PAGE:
Features » Magazine Roundup


Magazine Roundup

The New York Review of Books | Outlook India | Al Ahram Weekly | Rue89 | Babelia | Le Monde | New Humanist | L'Espresso | Elet es Irodalom | The Independent

The New York Review of Books 30.09.2010 (USA)

In the US debate about Islam and the mosque near Ground Zero, Scott Appleby and John T. McGreevy derive hope from remembering the centuries of rigid Catholic refusal to assimilate into US society (not speaking English, not going to public school): "The genius of the American experiment in religious liberty is precisely this long-term confidence that equal rights for all religious groups build the loyalty every democratic society needs. Certainly American Catholics learned that lesson long ago."

Further articles: Charles Baxter writes with enormous sympathy for Jonathan Franzen's novel "Freedom", but ultimately he is disappointed by the novel's structural errors and its final retreat into quietism. "This quietism is the book's answer to its own angers, but it seems willed into being under tremendous pressure, as if all the major battles have been lost and the only consolations are to be found in winning the minor ones. Freedom attempts to come to terms with the Bush years and is finally defeated by them."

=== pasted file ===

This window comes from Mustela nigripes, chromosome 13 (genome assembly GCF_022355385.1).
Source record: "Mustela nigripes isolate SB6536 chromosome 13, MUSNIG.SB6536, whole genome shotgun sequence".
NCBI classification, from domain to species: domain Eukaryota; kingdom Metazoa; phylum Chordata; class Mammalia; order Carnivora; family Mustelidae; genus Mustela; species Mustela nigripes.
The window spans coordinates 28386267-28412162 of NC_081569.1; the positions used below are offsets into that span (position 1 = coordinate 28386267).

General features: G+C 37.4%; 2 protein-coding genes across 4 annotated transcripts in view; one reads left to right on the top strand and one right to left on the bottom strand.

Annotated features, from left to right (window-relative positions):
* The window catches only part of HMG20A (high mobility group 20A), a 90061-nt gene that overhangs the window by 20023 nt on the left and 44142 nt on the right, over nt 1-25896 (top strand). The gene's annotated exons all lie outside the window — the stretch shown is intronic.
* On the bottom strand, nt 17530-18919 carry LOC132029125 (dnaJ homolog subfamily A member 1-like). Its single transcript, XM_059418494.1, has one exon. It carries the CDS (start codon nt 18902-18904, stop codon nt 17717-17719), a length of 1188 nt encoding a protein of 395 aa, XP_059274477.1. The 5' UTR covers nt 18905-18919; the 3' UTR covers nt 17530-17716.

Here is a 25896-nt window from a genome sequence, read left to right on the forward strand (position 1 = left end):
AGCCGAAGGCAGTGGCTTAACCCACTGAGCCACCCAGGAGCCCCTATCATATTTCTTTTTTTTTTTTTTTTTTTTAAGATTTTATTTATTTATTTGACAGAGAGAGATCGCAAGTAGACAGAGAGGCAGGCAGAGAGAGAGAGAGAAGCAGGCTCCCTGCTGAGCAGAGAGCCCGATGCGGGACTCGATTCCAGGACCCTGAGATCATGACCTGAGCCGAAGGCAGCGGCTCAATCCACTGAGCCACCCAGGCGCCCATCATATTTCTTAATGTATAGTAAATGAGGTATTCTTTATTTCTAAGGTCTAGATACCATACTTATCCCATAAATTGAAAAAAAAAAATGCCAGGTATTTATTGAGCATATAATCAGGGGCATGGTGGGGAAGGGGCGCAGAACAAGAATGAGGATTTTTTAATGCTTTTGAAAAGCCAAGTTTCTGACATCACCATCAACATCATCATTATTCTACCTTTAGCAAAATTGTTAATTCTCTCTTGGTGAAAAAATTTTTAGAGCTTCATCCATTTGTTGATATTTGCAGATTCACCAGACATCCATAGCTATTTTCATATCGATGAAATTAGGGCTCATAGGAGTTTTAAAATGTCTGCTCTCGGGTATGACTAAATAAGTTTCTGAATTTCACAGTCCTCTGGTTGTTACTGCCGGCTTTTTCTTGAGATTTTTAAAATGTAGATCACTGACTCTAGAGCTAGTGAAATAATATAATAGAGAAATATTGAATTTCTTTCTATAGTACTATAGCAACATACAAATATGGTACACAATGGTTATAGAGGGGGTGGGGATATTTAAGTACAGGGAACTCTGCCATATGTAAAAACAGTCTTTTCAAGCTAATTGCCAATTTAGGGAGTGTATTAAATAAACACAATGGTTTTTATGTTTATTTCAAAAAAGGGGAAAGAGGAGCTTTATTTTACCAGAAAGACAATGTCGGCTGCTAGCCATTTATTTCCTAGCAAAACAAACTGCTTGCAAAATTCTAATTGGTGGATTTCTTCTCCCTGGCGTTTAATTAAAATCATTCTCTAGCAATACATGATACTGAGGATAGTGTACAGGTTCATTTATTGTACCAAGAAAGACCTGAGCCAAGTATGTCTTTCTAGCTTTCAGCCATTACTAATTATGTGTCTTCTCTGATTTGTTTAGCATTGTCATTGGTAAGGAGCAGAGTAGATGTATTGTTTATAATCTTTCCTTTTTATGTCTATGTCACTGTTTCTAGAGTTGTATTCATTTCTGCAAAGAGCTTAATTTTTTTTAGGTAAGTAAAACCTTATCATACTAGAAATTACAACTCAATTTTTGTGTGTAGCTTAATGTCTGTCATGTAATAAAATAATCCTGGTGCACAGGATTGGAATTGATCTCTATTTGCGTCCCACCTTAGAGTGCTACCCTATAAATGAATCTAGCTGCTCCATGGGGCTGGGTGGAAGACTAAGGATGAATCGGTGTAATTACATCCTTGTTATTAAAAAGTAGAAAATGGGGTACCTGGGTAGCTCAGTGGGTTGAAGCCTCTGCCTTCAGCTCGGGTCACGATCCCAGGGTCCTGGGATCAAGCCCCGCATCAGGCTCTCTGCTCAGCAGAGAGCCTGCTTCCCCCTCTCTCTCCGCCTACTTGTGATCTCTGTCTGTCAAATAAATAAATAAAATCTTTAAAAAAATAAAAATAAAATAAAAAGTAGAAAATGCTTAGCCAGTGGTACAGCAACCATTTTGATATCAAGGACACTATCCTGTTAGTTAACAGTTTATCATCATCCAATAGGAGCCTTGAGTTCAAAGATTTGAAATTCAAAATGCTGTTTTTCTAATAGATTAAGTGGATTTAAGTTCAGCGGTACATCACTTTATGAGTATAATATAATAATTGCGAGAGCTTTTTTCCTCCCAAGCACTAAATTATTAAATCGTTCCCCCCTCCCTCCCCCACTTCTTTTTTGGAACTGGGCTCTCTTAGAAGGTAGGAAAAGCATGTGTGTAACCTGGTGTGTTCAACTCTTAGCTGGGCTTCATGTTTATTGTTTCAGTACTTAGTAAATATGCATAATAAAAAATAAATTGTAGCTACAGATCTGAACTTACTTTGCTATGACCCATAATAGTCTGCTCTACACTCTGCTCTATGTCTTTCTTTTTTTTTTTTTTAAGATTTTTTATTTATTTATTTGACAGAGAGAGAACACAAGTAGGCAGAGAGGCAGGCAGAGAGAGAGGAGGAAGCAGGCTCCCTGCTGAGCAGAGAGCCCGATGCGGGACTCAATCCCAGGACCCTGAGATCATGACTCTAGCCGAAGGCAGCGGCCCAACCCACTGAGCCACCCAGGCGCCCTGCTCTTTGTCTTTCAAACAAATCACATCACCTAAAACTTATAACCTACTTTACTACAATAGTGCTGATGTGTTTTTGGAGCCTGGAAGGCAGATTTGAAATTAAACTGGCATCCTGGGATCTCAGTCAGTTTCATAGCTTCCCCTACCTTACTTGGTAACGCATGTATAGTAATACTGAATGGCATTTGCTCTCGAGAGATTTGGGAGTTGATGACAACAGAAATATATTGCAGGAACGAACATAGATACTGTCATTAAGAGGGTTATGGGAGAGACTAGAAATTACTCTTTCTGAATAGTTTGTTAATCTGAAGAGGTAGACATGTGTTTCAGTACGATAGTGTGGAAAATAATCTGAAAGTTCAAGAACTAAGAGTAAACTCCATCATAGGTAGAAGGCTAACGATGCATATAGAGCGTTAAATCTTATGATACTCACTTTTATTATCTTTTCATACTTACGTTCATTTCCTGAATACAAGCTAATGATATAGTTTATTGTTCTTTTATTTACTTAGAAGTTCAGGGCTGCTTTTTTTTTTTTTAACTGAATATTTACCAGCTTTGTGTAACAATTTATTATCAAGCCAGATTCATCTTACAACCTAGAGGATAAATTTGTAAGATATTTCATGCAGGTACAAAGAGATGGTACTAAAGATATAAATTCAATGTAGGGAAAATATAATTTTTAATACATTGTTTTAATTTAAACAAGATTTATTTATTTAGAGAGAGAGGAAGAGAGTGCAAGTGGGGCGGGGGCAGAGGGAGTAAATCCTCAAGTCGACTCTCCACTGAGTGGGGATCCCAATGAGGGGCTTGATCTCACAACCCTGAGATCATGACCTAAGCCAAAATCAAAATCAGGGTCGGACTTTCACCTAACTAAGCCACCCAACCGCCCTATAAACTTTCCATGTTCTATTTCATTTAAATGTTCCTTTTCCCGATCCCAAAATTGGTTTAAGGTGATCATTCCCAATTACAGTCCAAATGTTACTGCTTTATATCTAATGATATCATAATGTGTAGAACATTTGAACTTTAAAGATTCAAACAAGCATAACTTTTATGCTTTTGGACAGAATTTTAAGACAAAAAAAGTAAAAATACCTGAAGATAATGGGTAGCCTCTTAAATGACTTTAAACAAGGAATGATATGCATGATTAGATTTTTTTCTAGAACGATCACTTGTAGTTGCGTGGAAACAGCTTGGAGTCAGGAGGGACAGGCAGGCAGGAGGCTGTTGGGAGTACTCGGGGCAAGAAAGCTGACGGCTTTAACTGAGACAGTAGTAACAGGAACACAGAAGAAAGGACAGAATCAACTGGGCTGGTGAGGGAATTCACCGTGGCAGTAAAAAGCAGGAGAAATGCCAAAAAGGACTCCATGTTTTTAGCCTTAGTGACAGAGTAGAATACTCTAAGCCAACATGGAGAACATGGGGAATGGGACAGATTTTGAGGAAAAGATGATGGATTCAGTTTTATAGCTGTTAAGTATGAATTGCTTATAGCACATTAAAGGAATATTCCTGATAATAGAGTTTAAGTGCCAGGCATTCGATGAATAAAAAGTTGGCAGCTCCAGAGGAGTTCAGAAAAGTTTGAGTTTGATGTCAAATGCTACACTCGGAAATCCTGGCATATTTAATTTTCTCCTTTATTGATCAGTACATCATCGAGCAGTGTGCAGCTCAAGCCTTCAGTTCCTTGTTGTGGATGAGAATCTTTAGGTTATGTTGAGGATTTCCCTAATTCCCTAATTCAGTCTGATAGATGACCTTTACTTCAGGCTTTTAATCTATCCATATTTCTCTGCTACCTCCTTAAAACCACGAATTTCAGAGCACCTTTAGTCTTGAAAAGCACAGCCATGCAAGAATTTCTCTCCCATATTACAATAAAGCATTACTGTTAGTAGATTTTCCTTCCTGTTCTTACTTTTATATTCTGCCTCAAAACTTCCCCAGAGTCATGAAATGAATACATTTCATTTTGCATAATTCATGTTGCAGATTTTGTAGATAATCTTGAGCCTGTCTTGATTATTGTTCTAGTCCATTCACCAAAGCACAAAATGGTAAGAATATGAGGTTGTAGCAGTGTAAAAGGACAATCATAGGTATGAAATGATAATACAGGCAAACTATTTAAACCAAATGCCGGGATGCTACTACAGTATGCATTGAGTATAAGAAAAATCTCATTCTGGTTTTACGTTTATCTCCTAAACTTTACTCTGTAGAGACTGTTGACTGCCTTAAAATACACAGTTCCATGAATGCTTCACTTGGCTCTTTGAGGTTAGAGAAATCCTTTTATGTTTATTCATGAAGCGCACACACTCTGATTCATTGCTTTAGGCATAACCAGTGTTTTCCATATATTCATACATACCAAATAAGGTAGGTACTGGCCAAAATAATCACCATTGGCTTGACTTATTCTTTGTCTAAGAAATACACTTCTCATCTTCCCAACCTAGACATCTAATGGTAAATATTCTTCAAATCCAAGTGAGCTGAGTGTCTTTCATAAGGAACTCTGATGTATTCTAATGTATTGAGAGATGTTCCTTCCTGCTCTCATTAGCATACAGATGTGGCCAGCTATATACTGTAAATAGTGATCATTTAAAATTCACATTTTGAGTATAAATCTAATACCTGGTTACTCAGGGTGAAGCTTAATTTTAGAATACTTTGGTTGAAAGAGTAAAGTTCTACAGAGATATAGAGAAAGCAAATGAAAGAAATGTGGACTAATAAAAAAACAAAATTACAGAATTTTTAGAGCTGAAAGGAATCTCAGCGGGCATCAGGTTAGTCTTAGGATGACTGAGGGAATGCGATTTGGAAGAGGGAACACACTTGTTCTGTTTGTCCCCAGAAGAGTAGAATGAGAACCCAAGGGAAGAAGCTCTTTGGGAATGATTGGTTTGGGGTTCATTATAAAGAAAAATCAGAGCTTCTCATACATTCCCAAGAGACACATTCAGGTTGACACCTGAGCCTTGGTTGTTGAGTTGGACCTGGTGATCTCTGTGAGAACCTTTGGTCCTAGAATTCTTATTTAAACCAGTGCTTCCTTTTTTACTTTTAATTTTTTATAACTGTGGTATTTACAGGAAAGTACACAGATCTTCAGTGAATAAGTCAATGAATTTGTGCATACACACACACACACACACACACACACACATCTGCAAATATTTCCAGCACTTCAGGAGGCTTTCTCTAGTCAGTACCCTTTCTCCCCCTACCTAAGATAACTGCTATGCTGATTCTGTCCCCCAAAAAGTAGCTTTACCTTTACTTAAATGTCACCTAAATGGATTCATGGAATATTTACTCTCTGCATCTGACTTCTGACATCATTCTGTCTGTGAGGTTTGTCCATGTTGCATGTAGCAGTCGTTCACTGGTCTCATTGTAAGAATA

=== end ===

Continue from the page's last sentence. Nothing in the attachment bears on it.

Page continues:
Paul Krugman and Robin Wells review a series of new books on the fiancial crisis. David Simon's hotly awaited HBO series "Treme", about pre-Catrina New Orleans, gets full points for authenticity from Nicholas Lemann.

Outlook India 20.09.2010 (India)

In a damning indictment of epic length, Arundhati Roy makes one thing very clear: India is anything but a pristine democracy. The government inflicts violence on its own people in the interests of business. Roy condemns the murders of the Maoists but makes no secret about whose side she's on: the side of revolution, in whatever form it takes. "Their decisions of what strategies to employ take into account a whole host of considerations: the history of the struggle, the nature of the repression, the urgency of the situation and the landscape in which their struggle is taking place. The decision of whether to be a Gandhian or a Maoist, militant or peaceful, or a bit of both (like in Nandigram), is not always a moral or ideological one. Quite often, it's a tactical one. Gandhian satyagraha, for example, is a kind of political theatre. In order for it to be effective, it needs a sympathetic audience which villagers deep in the forest do not have. When a posse of 800 policemen lay a cordon around a forest village at night and begin to burn houses and shoot people, will a hunger strike help? (Can starving people go on a hunger strike? And do hunger strikes work when they are not on TV?)"

Further articles: In an article entitled "Brahms in Bengaloruu", Sugata Srinivasaraju portrays Indian virtuosos of classical western music. Salman Khan, the Bollywood bad boy is back. Namrata Joshi describes the humongous hype surrounding his latest film "Dabangg".

Al Ahram Weekly 13.09.2010